The very first talking film that starred Sherlock Holmes and Doctor Watson was The Return of Sherlock Holmes with Clive Brook as Holmes and Harry Reeves-Smith as Doctor Watson. The movie is probably best known as having been the first time “Elementary, my dear Watson” was spoken on the big screen. From that point on its fame goes downhill. Clive Brook does not have the look or feel of Holmes. His long sideburns (not quite as bad as Roger Moore in SH in NY), tweed cap and profile just don’t fit the old mental picture of Holmes. The movie was filmed in an Astoria, Queens, studio that belonged to Paramount Studios. The basic plot is that Watson’s daughter wants to marry a reformed crook who formerly worked for (insert trumpet) Professor Moriarty. In fact, the fiancé has written proof against the Professor. Surprisingly, the fiancé is murdered, the proof goes missing and both Holmes and Moriarty are in search of the paper. The preponderance of the action occurs on board an ocean liner and at different times Holmes assumes the identity of a German musician turned magician and then as a Cockney steward. Neither disguise is very convincing. The movie in general is on a level with the B- films of the third Charlie Chan (Roland Winters).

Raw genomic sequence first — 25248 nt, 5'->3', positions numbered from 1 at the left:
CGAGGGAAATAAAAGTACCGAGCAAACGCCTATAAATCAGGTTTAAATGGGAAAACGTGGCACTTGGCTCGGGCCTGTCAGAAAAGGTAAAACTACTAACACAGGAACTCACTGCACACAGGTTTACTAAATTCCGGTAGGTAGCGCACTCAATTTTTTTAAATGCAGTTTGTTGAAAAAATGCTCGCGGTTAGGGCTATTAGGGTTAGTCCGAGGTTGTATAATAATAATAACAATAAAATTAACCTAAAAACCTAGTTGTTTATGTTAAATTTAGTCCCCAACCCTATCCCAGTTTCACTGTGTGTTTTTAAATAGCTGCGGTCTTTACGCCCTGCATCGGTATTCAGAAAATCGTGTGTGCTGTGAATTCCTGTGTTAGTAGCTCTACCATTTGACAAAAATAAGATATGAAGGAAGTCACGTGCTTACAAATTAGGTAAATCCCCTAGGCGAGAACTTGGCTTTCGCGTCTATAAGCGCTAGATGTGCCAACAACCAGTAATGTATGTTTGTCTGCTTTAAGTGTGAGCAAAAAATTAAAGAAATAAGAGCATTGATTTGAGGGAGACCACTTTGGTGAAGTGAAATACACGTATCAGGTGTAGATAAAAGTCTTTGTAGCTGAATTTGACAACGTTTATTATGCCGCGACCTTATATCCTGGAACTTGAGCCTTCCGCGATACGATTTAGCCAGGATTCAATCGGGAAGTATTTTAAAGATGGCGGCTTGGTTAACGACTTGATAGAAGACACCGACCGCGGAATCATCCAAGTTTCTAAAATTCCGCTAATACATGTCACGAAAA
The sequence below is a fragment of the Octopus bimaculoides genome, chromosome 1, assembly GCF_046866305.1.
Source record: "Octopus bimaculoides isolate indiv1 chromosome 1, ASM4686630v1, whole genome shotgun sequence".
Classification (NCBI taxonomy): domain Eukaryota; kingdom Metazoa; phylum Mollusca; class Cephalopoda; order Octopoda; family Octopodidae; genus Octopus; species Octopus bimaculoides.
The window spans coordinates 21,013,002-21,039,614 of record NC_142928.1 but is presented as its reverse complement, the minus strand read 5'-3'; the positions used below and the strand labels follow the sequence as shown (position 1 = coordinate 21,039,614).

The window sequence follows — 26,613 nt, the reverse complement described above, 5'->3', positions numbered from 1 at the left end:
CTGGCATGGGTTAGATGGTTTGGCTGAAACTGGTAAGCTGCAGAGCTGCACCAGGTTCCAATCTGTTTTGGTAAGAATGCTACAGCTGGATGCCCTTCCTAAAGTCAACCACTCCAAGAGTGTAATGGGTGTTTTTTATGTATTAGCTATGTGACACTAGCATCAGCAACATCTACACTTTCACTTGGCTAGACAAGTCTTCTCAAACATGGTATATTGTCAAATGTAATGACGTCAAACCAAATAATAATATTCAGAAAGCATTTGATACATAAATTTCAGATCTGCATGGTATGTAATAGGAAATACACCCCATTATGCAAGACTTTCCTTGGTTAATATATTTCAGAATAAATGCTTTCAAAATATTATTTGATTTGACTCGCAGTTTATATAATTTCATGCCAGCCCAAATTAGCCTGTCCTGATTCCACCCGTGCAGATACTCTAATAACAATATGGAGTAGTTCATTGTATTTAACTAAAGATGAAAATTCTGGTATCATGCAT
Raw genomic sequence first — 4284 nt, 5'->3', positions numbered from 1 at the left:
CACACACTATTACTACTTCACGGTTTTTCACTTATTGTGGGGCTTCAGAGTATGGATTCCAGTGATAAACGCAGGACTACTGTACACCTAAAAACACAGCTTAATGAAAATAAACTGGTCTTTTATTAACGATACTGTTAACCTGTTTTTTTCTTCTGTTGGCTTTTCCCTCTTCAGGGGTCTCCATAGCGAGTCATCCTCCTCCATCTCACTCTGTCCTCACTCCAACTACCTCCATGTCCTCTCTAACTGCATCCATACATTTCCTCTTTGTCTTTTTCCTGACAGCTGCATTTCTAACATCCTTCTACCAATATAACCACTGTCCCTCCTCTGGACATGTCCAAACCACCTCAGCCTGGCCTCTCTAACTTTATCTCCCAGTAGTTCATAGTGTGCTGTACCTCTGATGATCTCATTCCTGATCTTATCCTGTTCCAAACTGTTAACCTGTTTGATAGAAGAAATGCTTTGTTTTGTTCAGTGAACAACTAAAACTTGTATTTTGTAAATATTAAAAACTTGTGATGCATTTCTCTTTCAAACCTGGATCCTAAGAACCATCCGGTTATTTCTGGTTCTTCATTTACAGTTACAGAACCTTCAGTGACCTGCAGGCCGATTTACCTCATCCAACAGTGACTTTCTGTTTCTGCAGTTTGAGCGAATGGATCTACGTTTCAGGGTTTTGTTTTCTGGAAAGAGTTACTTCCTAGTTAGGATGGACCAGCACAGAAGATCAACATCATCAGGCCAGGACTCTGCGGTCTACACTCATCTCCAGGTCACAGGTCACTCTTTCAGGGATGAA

The New York Times review from 1929 is more kind than I am stating “while the film is far from a masterpiece, it arouses a certain amusement and interest, which, due to those portions directed by Basil Deane, the British producer and playwright, make it better entertainment than most murder mystery films.” I must agree with the reviewer’s statements about Watson: “Dr. Watson is no longer the interesting person created by Sir Arthur. He has some of the characteristics, but he appears to have been well adulterated at the Astoria studio… H. Reeves Smith flounders about in the role of Dr. Watson”. As I said, the most important part of the movie is the fact that it is the first Holmes talkie. Clive Brook is a well-known B movie actor of the early talkies, having come to the states in 1924 to enter the silent films. He was probably a fair choice for Holmes.
H. Reeves-Smith was born 17 May 1862 in Scarborough, Yorkshire, England. There is contradictory history as to his arrival in the states to trod the boards. This is not unusual since publicity agents don’t have a particular need to stick to the facts. Reeves-Smith either came to the states in 1881 to be in the play “Betsey” in New York or in 1887 on tour with John Sleeper Clark. Reeves-Smith spent most of his life on the stage making only three movies. On the stage, it appears, he was quite impressive. His greatest role was as the title character in the play “Captain Jinks of the Horse Marines” in 1901. This was the play that gave Ethel Barrymore her big break. ((This was also one of my Dad’s (the English professor) favorite plays)). In 1925 the stage play was turned into a musical. Reeves-Smith died 29 January 1938 in Surrey, England
Love Sherlock Holmes!!!
Thanks for the heads up. I’ll getthat correction in.
I enjoy reading your Watson essays very much indeed – however, I must point out that the photograph which you credit as “Brook and Reeves-Smith” is in fact a still of Brook with Reginald Owen taken from the 1932 film ‘Sherlock Holmes’…